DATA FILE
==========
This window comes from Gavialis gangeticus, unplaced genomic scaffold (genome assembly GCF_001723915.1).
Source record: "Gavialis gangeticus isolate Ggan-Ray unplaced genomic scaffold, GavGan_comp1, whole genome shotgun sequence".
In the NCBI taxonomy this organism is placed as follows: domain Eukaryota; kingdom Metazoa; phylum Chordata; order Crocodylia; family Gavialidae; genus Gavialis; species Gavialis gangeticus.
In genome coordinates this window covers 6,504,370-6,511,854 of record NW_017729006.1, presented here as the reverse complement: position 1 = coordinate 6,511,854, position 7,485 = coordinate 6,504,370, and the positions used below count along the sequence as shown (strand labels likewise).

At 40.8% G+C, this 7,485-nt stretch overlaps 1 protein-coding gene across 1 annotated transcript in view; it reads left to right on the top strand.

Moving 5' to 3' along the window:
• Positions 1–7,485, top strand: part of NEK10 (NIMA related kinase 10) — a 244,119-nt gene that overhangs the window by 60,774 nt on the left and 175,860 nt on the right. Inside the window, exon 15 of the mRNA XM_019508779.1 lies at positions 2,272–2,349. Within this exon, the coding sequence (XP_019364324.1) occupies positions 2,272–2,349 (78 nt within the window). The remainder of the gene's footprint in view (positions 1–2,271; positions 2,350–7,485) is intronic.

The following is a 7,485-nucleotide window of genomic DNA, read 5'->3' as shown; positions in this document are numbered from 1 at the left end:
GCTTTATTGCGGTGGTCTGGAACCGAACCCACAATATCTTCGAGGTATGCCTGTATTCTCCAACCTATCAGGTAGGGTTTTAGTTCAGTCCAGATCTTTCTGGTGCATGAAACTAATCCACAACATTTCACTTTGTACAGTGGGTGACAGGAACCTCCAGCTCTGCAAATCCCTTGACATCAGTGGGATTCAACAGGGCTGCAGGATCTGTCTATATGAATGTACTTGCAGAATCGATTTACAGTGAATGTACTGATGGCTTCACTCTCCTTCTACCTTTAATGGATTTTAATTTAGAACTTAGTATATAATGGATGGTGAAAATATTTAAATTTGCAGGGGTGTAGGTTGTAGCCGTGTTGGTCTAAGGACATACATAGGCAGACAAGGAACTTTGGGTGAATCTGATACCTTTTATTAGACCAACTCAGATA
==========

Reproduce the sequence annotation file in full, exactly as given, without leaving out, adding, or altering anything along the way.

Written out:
This window comes from Gavialis gangeticus, unplaced genomic scaffold (genome assembly GCF_001723915.1).
Source record: "Gavialis gangeticus isolate Ggan-Ray unplaced genomic scaffold, GavGan_comp1, whole genome shotgun sequence".
In the NCBI taxonomy this organism is placed as follows: domain Eukaryota; kingdom Metazoa; phylum Chordata; order Crocodylia; family Gavialidae; genus Gavialis; species Gavialis gangeticus.
In genome coordinates this window covers 6,504,370-6,511,854 of record NW_017729006.1, presented here as the reverse complement: position 1 = coordinate 6,511,854, position 7,485 = coordinate 6,504,370, and the positions used below count along the sequence as shown (strand labels likewise).

At 40.8% G+C, this 7,485-nt stretch overlaps 1 protein-coding gene across 1 annotated transcript in view; it reads left to right on the top strand.

Moving 5' to 3' along the window:
• Positions 1–7,485, top strand: part of NEK10 (NIMA related kinase 10) — a 244,119-nt gene that overhangs the window by 60,774 nt on the left and 175,860 nt on the right. Inside the window, exon 15 of the mRNA XM_019508779.1 lies at positions 2,272–2,349. Within this exon, the coding sequence (XP_019364324.1) occupies positions 2,272–2,349 (78 nt within the window). The remainder of the gene's footprint in view (positions 1–2,271; positions 2,350–7,485) is intronic.

The following is a 7,485-nucleotide window of genomic DNA, read 5'->3' as shown; positions in this document are numbered from 1 at the left end:
GCTTTATTGCGGTGGTCTGGAACCGAACCCACAATATCTTCGAGGTATGCCTGTATTCTCCAACCTATCAGGTAGGGTTTTAGTTCAGTCCAGATCTTTCTGGTGCATGAAACTAATCCACAACATTTCACTTTGTACAGTGGGTGACAGGAACCTCCAGCTCTGCAAATCCCTTGACATCAGTGGGATTCAACAGGGCTGCAGGATCTGTCTATATGAATGTACTTGCAGAATCGATTTACAGTGAATGTACTGATGGCTTCACTCTCCTTCTACCTTTAATGGATTTTAATTTAGAACTTAGTATATAATGGATGGTGAAAATATTTAAATTTGCAGGGGTGTAGGTTGTAGCCGTGTTGGTCTAAGGACATACATAGGCAGACAAGGAACTTTGGGTGAATCTGATACCTTTTATTAGACCAACTCAGATA